Give coaching a try and share your clinical experiences with your peers!

It’s (not) in the bag

Hello. My name is Beth and I am a recovering toy bag addict.  I used to pack individual bags of toys for each of the children on my case load and cram them into the trunk of my car daily.  The bags were well organized and full of what I considered to be fun ways to build skills during my hour      long sessions.  Even after research started showing that children learned best using their own materials in their natural settings, I continued to sneak my bag of tricks in the door of unsuspecting families. I hit my bottom one day when a mommy said to her daughter “maybe Beth will have something interesting today”.  I did not.

Sound familiar?  Maybe a bit on the dramatic side but we are all probably guilty of similar habits.  Walking into a family’s home or a daycare setting empty handed feels foreign and uncomfortable to us.  However, we all know that the magic is not inside our carefully packed bag of tricks.  The real magic is in your knowledge and skill base, clinical experiences, creativity, and passion for helping families and young children.

Research shows that children and families demonstrate better outcomes when they are encouraged to use materials commonly found in their homes and natural settings.  With a little coaching and encouragement from us (the ‘experts’) they can then practice those same skills and strategies throughout the day versus during that brief one hour weekly session with us.

So here are some handy tricks to help wean yourself from your bag of tricks.  Pick one or two and give it a shot next week as you visit with families. Take a moment to share with others how it went and good luck!

  • Fill your toy bag with things you know the family has on hand already
  • Take an inventory and gradually decrease the number few items in your bag until you are down to only a  couple that you can easily loan to the family until your next visit.
  • Walk in with an empty toy bag and have the child and parent join you in filling it with different toys and materials already in their home.  Coach the parent on how to use those materials differently across routines.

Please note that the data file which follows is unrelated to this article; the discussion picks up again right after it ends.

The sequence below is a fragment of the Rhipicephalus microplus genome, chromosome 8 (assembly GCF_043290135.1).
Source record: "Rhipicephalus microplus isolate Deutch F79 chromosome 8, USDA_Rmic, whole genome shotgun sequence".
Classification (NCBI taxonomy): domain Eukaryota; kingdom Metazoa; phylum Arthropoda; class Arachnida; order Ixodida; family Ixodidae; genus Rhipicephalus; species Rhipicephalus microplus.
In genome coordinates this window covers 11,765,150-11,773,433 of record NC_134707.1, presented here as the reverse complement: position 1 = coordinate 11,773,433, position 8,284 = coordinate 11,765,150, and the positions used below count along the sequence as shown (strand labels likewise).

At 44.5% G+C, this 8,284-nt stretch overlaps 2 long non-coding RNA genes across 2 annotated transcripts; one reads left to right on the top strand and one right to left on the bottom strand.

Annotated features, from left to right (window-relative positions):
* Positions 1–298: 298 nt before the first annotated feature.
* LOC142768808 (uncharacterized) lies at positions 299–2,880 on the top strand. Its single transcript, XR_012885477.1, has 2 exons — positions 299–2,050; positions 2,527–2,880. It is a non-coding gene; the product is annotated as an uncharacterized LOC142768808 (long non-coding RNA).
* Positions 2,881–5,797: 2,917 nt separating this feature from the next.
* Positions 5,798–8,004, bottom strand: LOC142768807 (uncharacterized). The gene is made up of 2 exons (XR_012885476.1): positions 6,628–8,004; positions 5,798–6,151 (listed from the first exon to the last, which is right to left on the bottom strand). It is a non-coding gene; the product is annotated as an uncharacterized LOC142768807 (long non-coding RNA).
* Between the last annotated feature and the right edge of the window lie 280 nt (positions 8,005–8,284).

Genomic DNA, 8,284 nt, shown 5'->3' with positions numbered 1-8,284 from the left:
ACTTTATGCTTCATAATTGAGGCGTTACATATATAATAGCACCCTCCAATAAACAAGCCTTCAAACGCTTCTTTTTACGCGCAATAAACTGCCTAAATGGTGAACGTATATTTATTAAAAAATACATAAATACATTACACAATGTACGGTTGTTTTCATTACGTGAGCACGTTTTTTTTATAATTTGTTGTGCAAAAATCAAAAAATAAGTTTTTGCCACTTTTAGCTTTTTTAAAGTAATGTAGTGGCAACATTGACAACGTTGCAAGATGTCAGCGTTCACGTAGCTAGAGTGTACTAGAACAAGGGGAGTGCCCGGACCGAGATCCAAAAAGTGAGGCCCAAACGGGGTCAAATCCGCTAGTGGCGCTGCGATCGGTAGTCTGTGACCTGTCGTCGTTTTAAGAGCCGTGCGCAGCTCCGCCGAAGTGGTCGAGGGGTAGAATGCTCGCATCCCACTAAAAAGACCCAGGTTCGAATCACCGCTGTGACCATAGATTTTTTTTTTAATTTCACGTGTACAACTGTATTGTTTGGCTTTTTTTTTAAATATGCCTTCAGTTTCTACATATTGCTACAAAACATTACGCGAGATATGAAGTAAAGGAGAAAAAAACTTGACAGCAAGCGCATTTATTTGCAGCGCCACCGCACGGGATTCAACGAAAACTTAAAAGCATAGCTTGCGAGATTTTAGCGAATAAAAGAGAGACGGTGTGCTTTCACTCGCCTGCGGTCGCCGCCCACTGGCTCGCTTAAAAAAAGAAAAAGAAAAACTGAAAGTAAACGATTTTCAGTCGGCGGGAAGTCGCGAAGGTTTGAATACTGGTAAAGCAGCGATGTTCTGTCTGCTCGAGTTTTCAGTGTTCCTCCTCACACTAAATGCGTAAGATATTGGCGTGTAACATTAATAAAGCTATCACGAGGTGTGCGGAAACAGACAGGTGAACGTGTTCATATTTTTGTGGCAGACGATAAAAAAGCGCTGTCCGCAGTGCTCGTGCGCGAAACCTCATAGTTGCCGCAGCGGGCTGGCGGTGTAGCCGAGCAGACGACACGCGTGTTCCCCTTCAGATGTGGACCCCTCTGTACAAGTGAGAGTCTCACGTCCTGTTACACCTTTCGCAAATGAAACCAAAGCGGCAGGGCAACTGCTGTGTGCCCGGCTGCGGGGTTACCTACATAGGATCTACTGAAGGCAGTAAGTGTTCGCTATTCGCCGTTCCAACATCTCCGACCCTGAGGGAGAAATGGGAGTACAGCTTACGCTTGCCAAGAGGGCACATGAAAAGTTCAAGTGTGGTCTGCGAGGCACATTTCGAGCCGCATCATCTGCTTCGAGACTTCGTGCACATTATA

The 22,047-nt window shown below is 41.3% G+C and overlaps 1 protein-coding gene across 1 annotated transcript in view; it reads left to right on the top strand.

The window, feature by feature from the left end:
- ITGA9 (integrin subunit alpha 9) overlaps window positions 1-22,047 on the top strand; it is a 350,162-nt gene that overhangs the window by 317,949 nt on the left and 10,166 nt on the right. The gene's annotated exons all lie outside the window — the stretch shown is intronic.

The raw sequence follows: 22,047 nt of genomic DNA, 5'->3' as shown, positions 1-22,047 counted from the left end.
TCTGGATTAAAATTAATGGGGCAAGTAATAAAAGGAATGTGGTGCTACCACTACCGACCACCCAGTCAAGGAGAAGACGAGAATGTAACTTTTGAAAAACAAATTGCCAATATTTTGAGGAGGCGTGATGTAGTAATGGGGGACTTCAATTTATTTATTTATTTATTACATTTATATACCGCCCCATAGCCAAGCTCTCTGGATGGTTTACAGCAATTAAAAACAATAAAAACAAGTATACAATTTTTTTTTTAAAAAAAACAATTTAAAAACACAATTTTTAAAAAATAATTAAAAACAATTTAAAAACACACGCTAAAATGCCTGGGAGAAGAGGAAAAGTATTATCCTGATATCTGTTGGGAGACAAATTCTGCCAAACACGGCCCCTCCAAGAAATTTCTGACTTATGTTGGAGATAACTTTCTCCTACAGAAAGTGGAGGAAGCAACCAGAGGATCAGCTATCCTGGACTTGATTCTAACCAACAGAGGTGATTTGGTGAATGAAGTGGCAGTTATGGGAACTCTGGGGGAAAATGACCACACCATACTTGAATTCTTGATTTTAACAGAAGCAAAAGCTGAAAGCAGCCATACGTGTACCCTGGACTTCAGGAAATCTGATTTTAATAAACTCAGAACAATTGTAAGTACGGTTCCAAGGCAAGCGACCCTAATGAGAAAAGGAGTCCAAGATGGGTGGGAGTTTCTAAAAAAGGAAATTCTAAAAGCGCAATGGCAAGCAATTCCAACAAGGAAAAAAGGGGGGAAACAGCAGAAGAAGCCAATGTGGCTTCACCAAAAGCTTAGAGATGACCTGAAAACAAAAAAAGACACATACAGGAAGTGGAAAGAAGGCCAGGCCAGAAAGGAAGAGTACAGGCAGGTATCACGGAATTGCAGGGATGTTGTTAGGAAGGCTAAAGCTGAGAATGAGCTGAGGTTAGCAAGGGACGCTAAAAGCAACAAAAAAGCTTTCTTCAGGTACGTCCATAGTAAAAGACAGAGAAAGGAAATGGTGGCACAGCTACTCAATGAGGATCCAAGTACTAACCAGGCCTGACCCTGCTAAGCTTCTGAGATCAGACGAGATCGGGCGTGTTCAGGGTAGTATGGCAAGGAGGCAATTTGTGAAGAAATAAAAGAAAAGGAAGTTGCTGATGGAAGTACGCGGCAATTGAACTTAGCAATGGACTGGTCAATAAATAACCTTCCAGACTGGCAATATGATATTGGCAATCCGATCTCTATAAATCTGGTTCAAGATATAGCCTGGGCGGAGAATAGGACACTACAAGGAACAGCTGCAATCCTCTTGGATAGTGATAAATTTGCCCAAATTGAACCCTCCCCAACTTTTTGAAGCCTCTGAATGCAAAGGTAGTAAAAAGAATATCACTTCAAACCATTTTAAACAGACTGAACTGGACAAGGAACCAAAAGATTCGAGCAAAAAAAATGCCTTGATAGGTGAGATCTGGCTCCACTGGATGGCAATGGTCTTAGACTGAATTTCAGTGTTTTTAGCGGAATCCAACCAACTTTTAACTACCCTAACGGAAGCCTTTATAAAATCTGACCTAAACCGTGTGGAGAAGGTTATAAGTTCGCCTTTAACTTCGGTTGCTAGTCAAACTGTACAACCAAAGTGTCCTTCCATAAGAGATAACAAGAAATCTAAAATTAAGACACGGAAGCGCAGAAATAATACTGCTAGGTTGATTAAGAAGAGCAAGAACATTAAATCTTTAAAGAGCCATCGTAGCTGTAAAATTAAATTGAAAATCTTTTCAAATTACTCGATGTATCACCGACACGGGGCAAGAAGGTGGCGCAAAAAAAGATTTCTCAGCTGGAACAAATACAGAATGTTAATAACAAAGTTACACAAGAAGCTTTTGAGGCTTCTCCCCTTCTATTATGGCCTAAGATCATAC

• Gradually desensitize yourself by leaving the toy bag at the door, outside the front door and eventually in the trunk of your car.
  • Pretend that you forgot the toy bag and quickly get busy including yourself in whatever the family was doing when you arrived.

Changing clinical habits is not for sissies!

 As a “seasoned” therapist with over 30 years experience working with families and young children you would think that I had it down to a science.  Sadly, I tended to go about the business of practicing early intervention the same way every day – pack a bag of toys, drive to the child’s home, sit down in the middle of the living room and start playing.  Sometimes I would invite a parent to watch or even (rarely) join in.  I typically ended the session giving the parent some ‘homework’ for the following week.  Did I get results using that approach?  I believe so.  Were they the optimal results for that child and family? Probably not.

We now know that using a family centered approach to early intervention results in optimal outcomes for both the child and parents.  While this is not a new approach by a long stretch many of us have found changing our clinical habits less than intuitive.  Barriers to shifting our care from the child to the family unit as a whole has many barriers including: ethics (“it is not in my scope of practice”); natural environment (“the home is dirty and there are bugs”, “there are too many distractions like the TV or siblings”); parental expectations (“mom wants me to fix their child”, “parents have unrealistic expectations”); materials (“there are no toys in the home”, “they expect me to bring in toys”); and parent involvement (“mom refuses to join my session”, “there is no follow through after I leave”).

What are some solutions?  We can each attend continuing education offerings and workshops geared towards informing us on best practices, but I believe that is not enough. As a professional community we have to support each other, look to a mentor for guidance, and remain current with best practices.  It is my hope that by actively participating in this blog site, receiving reminders via social media, and participating in 1:1 mentoring with a seasoned EI provider we will each find moments of success when a new approach to how we do our job goes well.  In return clinical habits will gradually shift towards an approach which best serves families and young children.